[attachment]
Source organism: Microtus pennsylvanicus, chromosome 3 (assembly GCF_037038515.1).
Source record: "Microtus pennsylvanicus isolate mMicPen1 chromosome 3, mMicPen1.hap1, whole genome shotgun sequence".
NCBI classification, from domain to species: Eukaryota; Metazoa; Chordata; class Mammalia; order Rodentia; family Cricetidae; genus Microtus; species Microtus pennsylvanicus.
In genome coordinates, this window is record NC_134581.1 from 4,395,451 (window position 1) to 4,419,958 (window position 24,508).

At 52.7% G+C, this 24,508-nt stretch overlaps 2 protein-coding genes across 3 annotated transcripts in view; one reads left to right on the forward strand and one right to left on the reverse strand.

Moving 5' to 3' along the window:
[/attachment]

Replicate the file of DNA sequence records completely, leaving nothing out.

Source organism: Microtus pennsylvanicus, chromosome 3 (assembly GCF_037038515.1).
Source record: "Microtus pennsylvanicus isolate mMicPen1 chromosome 3, mMicPen1.hap1, whole genome shotgun sequence".
NCBI classification, from domain to species: Eukaryota; Metazoa; Chordata; class Mammalia; order Rodentia; family Cricetidae; genus Microtus; species Microtus pennsylvanicus.
In genome coordinates, this window is record NC_134581.1 from 4,395,451 (window position 1) to 4,419,958 (window position 24,508).

At 52.7% G+C, this 24,508-nt stretch overlaps 2 protein-coding genes across 3 annotated transcripts in view; one reads left to right on the forward strand and one right to left on the reverse strand.

Moving 5' to 3' along the window: